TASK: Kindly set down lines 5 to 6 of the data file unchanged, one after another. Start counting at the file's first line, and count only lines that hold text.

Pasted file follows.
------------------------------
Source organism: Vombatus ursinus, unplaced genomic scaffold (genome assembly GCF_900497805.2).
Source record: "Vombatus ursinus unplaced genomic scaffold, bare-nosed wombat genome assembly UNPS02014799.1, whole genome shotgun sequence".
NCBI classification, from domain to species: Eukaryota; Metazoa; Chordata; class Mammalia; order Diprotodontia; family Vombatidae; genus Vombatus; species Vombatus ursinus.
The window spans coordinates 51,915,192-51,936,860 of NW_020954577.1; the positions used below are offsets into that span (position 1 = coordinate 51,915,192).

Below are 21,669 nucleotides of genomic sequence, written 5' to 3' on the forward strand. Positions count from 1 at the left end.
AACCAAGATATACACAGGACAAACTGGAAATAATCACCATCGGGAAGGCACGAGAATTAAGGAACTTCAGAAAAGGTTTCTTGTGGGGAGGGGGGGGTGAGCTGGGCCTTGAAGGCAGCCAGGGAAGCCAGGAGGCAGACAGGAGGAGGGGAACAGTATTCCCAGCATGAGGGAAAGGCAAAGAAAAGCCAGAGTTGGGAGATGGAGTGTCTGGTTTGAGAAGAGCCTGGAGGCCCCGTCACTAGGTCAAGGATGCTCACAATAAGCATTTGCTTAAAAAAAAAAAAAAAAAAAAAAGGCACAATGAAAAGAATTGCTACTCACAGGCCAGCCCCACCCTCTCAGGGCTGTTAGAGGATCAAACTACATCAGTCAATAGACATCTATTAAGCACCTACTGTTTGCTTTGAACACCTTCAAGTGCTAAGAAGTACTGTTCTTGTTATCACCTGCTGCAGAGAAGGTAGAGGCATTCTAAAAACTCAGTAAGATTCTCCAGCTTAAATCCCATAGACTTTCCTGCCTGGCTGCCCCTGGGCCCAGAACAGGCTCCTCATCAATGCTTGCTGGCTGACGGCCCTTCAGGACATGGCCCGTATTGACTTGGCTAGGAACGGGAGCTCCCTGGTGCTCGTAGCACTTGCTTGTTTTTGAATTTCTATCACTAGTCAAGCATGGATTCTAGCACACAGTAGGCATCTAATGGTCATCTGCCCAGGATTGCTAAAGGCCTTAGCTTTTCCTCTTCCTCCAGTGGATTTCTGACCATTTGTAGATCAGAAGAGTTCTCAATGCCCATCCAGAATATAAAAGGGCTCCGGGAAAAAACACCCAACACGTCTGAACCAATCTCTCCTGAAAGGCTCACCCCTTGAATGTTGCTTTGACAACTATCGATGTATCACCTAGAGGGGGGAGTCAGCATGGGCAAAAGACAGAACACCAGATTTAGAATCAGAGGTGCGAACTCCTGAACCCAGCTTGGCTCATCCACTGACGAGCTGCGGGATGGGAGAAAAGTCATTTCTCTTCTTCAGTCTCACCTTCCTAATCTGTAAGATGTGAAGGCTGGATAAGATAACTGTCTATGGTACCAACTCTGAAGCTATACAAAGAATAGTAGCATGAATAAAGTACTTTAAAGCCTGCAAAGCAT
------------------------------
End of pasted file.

Below are 21,669 nucleotides of genomic sequence, written 5' to 3' on the forward strand. Positions count from 1 at the left end.
AACCAAGATATACACAGGACAAACTGGAAATAATCACCATCGGGAAGGCACGAGAATTAAGGAACTTCAGAAAAGGTTTCTTGTGGGGAGGGGGGGGTGAGCTGGGCCTTGAAGGCAGCCAGGGAAGCCAGGAGGCAGACAGGAGGAGGGGAACAGTATTCCCAGCATGAGGGAAAGGCAAAGAAAAGCCAGAGTTGGGAGATGGAGTGTCTGGTTTGAGAAGAGCCTGGAGGCCCCGTCACTAGGTCAAGGATGCTCACAATAAGCATTTGCTTAAAAAAAAAAAAAAAAAAAAAAGGCACAATGAAAAGAATTGCTACTCACAGGCCAGCCCCACCCTCTCAGGGCTGTTAGAGGATCAAACTACATCAGTCAATAGACATCTATTAAGCACCTACTGTTTGCTTTGAACACCTTCAAGTGCTAAGAAGTACTGTTCTTGTTATCACCTGCTGCAGAGAAGGTAGAGGCATTCTAAAAACTCAGTAAGATTCTCCAGCTTAAATCCCATAGACTTTCCTGCCTGGCTGCCCCTGGGCCCAGAACAGGCTCCTCATCAATGCTTGCTGGCTGACGGCCCTTCAGGACATGGCCCGTATTGACTTGGCTAGGAACGGGAGCTCCCTGGTGCTCGTAGCACTTGCTTGTTTTTGAATTTCTATCACTAGTCAAGCATGGATTCTAGCACACAGTAGGCATCTAATGGTCATCTGCCCAGGATTGCTAAAGGCCTTAGCTTTTCCTCTTCCTCCAGTGGATTTCTGACCATTTGTAGATCAGAAGAGTTCTCAATGCCCATCCAGAATATAAAAGGGCTCCGGGAAAAAACACCCAACACGTCTGAACCAATCTCTCCTGAAAGGCTCACCCCTTGAATGTTGCTTTGACAACTATCGATGTATCACCTAGAGGGGGGAGTCAGCATGGGCAAAAGACAGAACACCAGATTTAGAATCAGAGGTGCGAACTCCTGAACCCAGCTTGGCTCATCCACTGACGAGCTGCGGGATGGGAGAAAAGTCATTTCTCTTCTTCAGTCTCACCTTCCTAATCTGTAAGATGTGAAGGCTGGATAAGATAACTGTCTATGGTACCAACTCTGAAGCTATACAAAGAATAGTAGCATGAATAAAGTACTTTAAAGCCTGCAAAGCAT